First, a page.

In the back of my edition (Harper Perennial/Modern Classics) there is a section “Meet Doris Lessing”, from which I mined this reference in regard to The Golden Notebook:
“Attacked for being “unfeminine” in her depiction of female anger and aggression, Lessing responded, “Apparently what many women were thinking, feeling, experiencing came as a great surprise.”
Women are such surprising creatures—a woman writer especially so when she writes something that is unexpected or perhaps seen as unbecoming—or some such nonsense, apparently being honest, speaking her mind, and telling it like it is unlady-like. Whatever—
The Grass is Singing is one of those books that can be painful to read because of its honesty—the true story of what was—the brutal spell of an unforgiving history. I truly love Doris Lessing’s writing—after reading The Golden Notebook a few months ago, I decided I needed to start from the beginning and read her very first novel. She’s consistent, gritty and grim—honest—isn’t it strange that such authenticity can emerge from fiction? Stories that are made up and full of a writer’s lies—veiled truths scratching an autobiographical itch, not necessarily about oneself, but from the vein of being a witness of such things—such things that you can’t make up because they really do happen. To write it down and put it out there is one way to tell the truth no matter how painful—the unfairness maddening. There’s a distinctive warmth that comes through in her work that makes it as unique as her DNA—this warmth is from her passion for writing, and there is patience in her prose. She insists that there is beauty in the ugliness of life and she wants to share it with her readers. The reality of women’s lives have not been glossed over here—not a man is left unsullied—the characters are flawed and true, no one is perfect (even the population who think they are the shit-don’t-stink cream-o’-the-crop, are far from perfect human beings.) Her stories about Africa fascinate me because it is so raw out there—the land and people have been so incredibly wounded by time, nature, conquerors, dictators, and ignorance. Doris Lessing packs so much power in words from page one to the last—this book is a rare beauty.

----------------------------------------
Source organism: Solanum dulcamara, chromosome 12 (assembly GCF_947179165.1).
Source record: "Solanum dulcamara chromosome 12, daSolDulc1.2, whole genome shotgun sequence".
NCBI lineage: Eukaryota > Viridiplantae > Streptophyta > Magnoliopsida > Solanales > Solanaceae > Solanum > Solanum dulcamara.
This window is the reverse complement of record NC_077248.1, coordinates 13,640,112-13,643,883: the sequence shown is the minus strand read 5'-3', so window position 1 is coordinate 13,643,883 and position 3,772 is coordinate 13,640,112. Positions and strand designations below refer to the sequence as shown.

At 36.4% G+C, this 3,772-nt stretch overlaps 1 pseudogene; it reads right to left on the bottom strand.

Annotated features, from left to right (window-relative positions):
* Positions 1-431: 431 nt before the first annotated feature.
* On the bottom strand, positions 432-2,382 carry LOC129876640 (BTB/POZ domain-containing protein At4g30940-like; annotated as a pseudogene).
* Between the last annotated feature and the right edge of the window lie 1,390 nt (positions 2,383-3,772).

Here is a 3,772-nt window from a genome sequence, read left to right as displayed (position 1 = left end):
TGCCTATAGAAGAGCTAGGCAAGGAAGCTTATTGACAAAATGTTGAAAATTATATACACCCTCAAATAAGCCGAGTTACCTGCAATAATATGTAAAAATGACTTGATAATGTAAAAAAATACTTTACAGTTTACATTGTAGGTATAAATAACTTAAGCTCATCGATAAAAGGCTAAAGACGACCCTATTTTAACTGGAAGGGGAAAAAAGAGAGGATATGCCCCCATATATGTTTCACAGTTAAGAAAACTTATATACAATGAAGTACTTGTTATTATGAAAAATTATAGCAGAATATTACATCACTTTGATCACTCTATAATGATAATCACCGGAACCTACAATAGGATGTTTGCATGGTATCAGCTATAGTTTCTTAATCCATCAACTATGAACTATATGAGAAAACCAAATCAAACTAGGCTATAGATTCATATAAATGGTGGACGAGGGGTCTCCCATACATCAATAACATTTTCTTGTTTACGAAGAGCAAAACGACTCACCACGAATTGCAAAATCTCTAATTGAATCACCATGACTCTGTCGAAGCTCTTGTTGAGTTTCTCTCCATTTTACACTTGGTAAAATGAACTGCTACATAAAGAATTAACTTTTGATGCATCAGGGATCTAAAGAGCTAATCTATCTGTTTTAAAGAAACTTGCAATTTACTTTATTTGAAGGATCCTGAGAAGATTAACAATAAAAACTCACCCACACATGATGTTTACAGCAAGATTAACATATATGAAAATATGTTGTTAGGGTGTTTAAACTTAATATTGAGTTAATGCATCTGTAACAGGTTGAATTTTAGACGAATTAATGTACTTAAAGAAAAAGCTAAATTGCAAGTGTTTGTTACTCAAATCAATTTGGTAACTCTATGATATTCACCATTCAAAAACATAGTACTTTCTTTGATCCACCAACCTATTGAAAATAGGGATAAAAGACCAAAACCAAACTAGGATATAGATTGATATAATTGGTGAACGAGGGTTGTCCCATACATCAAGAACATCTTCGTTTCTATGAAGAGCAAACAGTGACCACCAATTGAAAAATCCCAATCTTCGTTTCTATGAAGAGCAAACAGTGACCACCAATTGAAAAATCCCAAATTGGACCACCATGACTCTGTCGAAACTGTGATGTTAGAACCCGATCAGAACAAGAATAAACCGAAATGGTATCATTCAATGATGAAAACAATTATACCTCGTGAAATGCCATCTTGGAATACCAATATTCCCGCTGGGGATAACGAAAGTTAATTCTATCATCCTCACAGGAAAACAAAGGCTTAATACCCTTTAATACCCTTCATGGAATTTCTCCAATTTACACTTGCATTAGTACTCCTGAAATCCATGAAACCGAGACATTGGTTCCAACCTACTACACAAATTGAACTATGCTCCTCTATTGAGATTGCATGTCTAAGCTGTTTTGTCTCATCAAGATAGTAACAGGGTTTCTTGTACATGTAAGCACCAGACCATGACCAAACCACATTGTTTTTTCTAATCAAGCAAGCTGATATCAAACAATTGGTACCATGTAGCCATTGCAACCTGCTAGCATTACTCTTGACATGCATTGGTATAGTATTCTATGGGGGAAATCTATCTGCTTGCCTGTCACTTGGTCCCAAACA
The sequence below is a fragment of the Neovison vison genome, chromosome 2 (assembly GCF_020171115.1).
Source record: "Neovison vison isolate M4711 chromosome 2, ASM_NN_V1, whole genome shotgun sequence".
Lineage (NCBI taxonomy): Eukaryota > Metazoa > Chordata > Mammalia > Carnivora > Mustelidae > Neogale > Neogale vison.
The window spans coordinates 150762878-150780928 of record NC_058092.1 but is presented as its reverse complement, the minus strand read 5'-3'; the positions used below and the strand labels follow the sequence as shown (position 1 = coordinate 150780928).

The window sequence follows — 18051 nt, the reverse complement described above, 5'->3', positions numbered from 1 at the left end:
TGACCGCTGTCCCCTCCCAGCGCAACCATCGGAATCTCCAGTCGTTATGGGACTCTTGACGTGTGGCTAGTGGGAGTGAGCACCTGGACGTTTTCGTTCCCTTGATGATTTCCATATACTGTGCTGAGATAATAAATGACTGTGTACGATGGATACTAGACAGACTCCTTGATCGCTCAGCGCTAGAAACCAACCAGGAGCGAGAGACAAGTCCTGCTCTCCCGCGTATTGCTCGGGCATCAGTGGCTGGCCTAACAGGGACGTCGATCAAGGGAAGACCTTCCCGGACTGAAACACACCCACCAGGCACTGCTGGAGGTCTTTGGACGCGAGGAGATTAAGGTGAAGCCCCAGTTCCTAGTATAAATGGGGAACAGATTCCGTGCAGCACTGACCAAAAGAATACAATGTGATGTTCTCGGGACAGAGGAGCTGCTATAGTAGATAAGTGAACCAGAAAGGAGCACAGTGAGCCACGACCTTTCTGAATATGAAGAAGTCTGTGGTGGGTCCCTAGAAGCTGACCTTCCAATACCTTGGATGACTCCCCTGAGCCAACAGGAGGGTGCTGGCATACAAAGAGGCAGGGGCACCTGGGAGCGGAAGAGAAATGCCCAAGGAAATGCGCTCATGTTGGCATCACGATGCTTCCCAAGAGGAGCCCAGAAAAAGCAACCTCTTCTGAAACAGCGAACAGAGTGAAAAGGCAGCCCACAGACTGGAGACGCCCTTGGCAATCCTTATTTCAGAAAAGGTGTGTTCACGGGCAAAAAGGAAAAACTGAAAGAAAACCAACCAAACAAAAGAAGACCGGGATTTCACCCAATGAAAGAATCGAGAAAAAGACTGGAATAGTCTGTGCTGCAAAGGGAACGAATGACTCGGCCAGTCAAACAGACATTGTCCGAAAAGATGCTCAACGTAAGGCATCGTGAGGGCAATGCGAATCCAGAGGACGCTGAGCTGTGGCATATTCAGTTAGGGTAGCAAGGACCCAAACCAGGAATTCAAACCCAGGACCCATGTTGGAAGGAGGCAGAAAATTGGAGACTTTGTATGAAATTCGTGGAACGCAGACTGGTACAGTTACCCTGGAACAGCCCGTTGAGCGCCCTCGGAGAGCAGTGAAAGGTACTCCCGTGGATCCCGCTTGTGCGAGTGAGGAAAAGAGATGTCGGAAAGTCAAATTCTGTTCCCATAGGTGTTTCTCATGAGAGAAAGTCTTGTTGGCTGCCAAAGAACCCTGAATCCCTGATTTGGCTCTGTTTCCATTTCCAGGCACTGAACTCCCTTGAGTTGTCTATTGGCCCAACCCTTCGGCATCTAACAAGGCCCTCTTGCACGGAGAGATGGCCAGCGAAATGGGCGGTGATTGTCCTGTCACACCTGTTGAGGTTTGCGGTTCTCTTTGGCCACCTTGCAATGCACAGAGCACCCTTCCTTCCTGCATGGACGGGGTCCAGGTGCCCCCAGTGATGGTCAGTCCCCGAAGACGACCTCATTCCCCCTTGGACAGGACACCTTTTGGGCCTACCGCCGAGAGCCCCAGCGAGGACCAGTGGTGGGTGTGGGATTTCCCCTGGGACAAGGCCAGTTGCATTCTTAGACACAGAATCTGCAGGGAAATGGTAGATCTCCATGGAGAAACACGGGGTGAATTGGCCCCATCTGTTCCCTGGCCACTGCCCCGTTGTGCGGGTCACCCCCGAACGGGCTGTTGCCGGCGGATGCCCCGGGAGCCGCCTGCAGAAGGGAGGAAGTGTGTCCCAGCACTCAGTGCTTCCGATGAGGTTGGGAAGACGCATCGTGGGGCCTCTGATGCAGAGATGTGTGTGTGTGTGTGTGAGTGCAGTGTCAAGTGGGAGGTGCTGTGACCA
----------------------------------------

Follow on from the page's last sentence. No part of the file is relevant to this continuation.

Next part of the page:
(Shhh—listen, the grass is singing.)